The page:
Pharaoh Akhenaten (C. 1353-1335 BCE)
Monotheistic Mystic, or a Megalomaniac?
by Marcus Braybrooke
Should the Egyptian Pharaoh Akhenaten be seen as an ancient forbearer of the interfaith movement? In one of his prayers he said of God, “You are the Lord of all, who takes care of all,” and he said “God created every person equal to each other.” He is, however, still today as in his own time, a controversial figure.
Akhenaten, (Pharaoh c. 1353 to 1335 BCE), father of Tutankhamen, was a religious reformer who abandoned the gods of Ancient Egypt and proclaimed that there is only one absolute God, named Aten. Akhenaten, (or Ikhnaton), was originally known as Amenhotep IV. Part of his appeal is his great love for his wife Nefertiti – made famous by a beautifully molded and painted bust. Contemporary artists depict them in tender domestic scenes enjoying dinner, paying homage to the Aten and relaxing with their daughters. Akhenaten spoke of her as “The heiress, great in favor, lady of grace, sweet love.”
The way in which Akhenaten and his wife were depicted was also unusual. They have long narrow faces, elongated skulls, sagging bellies, narrow shoulders and in the case of the king pronounced breasts. Was this a way of emphasizing the supernatural otherness of the royal family or was it caused by some genetic disorder?
After Akhenaten had been on the throne for about six years major changes took place. He left Thebes and built a new capital known as Akhenaten – now Amarna – in Middle Egypt. Excavations suggest that it would have been an attractive place to live. Officials lived in spacious villas, with trees, pools and gardens. The walls were painted with scenes from nature and daily life. There is a gradual variation in the size of houses but the difference between rich and poor is not excessive. The difference, however, between the royal family and the rest of the population is emphasized. The discovery of the Amarna letters, a cache of diplomatic correspondence, gives us a vivid account of relations with foreign rulers and subject princes.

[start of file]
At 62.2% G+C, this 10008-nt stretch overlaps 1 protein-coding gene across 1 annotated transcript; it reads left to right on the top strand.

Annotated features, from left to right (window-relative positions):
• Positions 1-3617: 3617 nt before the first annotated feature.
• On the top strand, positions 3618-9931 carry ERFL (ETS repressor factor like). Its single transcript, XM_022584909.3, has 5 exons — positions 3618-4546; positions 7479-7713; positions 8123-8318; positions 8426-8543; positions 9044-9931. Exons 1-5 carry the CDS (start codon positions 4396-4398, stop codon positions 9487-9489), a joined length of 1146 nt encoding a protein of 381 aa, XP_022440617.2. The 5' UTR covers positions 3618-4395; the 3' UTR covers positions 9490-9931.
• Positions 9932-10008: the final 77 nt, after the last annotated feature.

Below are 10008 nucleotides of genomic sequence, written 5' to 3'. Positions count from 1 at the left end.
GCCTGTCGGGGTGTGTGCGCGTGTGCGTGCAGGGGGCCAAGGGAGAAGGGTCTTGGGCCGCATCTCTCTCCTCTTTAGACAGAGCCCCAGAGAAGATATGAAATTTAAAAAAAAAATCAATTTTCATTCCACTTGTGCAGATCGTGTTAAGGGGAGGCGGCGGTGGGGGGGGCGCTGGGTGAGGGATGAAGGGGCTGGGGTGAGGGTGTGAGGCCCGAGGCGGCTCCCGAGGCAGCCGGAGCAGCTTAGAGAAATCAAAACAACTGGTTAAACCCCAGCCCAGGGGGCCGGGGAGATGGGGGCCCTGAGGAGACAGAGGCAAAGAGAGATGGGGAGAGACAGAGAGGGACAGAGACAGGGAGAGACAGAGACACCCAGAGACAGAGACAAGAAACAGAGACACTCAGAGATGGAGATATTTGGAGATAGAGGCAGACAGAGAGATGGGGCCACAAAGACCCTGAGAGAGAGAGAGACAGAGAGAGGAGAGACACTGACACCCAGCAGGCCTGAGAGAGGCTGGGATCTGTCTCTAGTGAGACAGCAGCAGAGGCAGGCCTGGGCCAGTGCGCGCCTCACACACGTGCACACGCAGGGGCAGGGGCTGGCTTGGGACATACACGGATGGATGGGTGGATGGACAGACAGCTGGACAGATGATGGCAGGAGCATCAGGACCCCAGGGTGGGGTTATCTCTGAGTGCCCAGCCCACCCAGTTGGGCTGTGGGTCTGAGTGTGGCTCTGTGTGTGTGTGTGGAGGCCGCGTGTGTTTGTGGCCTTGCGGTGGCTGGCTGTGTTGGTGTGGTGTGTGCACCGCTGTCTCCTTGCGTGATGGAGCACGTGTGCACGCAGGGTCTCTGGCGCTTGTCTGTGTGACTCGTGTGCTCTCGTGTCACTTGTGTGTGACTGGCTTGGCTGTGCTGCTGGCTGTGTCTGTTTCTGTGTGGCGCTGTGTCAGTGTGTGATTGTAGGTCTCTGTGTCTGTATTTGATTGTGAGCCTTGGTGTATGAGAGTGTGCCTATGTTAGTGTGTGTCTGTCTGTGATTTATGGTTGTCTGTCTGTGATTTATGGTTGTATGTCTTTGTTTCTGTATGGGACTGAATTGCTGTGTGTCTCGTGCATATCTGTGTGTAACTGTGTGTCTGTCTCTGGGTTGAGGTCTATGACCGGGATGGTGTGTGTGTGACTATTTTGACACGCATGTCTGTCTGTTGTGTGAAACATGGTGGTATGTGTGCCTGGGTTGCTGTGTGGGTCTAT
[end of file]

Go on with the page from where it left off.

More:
Creating a New Religion
The major change that Akhenaten introduced was changing the religion of Egypt. As the Pyramids and their excavations suggest, much attention was paid to the Next Life, but religion permeated everyday life and the pharaohs claimed to be the embodiment of the deities.
According to tradition, before creation the Absolute Spirit Ra was diffused in primordial Chaos. At the beginning of time Ra became aware of himself, “seeing” his own image (Amon). Then in the Great Silence, he called his double, “Come to me.” This was the beginning of the creative process, carried forward by the fertilizing force of Osiris, the water of life, and the generating force of Isis. Over time, the god Amon-Ra, like Pharaoh, acquired a court of gods and as Egypt’s empire extended, local gods were incorporated into the pantheon.